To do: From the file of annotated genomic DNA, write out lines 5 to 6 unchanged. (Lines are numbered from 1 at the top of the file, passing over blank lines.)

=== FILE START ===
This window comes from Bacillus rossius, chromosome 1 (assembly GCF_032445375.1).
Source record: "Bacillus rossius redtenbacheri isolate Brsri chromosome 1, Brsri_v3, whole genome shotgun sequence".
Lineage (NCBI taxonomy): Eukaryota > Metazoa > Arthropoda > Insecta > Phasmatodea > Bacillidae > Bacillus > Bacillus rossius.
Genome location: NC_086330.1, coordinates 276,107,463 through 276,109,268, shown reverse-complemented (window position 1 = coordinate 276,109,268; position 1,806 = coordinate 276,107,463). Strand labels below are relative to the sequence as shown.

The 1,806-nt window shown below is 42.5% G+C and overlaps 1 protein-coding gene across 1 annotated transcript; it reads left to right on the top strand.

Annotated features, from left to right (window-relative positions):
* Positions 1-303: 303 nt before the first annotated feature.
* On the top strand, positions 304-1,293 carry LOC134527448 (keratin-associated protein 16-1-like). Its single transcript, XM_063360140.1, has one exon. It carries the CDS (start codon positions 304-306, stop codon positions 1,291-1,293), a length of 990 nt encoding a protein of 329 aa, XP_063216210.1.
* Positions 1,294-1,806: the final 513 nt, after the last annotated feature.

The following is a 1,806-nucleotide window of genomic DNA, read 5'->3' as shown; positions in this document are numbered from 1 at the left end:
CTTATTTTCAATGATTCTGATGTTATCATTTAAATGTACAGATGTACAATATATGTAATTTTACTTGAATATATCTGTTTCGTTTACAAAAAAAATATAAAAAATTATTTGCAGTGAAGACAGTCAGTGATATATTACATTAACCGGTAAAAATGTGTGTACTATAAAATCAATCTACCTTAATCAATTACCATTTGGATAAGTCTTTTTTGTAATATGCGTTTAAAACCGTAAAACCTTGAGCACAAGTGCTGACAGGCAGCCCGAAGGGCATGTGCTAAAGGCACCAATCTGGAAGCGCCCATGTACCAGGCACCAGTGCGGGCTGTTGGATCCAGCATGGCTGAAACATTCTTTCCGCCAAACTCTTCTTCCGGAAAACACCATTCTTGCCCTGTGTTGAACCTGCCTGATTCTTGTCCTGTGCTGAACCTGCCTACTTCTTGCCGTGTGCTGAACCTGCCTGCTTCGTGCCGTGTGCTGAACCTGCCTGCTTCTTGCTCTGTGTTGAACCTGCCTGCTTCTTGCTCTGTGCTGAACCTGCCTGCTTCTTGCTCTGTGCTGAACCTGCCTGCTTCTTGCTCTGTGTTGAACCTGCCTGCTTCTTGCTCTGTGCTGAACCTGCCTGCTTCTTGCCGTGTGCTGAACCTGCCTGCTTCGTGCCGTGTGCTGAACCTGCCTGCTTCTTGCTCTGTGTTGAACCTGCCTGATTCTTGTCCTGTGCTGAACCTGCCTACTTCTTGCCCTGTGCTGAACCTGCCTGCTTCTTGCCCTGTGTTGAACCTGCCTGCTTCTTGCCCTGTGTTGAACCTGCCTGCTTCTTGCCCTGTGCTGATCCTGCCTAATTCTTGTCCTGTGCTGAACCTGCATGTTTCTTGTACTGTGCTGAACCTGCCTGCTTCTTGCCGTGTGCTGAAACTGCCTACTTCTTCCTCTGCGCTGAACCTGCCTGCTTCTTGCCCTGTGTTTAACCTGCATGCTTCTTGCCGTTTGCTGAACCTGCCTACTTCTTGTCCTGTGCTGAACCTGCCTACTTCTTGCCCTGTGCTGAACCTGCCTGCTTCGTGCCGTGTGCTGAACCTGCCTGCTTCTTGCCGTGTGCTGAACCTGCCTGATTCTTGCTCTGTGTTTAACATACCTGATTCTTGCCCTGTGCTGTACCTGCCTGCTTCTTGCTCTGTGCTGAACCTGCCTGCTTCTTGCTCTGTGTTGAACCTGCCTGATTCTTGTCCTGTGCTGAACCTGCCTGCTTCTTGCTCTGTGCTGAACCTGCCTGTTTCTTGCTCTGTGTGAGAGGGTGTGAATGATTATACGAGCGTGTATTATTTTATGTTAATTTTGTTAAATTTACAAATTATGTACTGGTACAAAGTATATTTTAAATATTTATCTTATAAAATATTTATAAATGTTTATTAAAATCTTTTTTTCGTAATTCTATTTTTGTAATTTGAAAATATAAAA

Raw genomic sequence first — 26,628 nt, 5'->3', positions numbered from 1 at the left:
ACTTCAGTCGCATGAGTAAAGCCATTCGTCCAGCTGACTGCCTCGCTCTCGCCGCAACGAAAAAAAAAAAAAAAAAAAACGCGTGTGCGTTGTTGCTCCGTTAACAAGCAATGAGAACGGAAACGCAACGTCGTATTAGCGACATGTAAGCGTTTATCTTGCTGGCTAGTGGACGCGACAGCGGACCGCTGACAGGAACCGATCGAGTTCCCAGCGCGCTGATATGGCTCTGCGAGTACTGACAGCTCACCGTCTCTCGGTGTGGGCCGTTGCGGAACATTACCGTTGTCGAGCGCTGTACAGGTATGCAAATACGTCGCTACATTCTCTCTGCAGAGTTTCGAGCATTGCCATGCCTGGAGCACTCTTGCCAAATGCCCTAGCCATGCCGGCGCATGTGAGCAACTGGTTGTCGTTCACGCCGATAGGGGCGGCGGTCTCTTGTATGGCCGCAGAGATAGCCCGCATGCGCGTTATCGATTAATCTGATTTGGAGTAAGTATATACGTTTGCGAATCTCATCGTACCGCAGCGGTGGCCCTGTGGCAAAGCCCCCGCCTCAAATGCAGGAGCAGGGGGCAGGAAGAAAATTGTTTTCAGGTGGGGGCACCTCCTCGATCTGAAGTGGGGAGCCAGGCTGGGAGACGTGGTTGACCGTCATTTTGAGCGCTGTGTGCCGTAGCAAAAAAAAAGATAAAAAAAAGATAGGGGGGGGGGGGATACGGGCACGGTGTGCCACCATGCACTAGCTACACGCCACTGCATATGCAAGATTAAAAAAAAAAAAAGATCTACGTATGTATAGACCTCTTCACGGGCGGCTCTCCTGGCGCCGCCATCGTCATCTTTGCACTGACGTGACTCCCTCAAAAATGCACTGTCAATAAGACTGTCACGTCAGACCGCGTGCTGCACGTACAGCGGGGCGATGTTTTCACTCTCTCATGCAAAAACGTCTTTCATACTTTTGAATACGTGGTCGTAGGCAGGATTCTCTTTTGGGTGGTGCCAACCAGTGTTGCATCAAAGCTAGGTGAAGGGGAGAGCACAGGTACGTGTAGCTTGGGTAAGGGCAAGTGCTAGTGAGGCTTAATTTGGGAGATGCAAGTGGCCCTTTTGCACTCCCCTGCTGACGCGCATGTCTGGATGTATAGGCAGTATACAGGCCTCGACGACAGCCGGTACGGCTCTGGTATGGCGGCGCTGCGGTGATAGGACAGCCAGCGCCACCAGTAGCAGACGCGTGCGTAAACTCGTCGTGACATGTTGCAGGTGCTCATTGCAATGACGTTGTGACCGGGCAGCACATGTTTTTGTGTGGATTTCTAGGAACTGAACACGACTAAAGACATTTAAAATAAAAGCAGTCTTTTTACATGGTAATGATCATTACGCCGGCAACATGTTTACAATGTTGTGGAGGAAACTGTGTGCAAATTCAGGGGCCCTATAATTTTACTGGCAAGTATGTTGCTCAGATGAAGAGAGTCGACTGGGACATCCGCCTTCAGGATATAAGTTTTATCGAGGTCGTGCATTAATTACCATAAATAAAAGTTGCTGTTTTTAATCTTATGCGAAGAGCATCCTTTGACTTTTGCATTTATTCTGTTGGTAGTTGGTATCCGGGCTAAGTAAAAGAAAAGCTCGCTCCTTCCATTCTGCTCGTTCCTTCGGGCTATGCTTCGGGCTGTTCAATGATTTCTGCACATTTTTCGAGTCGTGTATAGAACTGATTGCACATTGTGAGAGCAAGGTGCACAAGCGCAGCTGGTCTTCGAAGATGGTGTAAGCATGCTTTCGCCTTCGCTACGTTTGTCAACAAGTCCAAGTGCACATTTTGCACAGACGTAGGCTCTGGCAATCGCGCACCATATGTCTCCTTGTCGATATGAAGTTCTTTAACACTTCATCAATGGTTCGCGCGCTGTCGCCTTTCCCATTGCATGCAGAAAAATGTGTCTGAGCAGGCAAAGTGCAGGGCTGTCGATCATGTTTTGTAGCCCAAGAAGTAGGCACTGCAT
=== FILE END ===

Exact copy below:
The 1,806-nt window shown below is 42.5% G+C and overlaps 1 protein-coding gene across 1 annotated transcript; it reads left to right on the top strand.

Annotated features, from left to right (window-relative positions):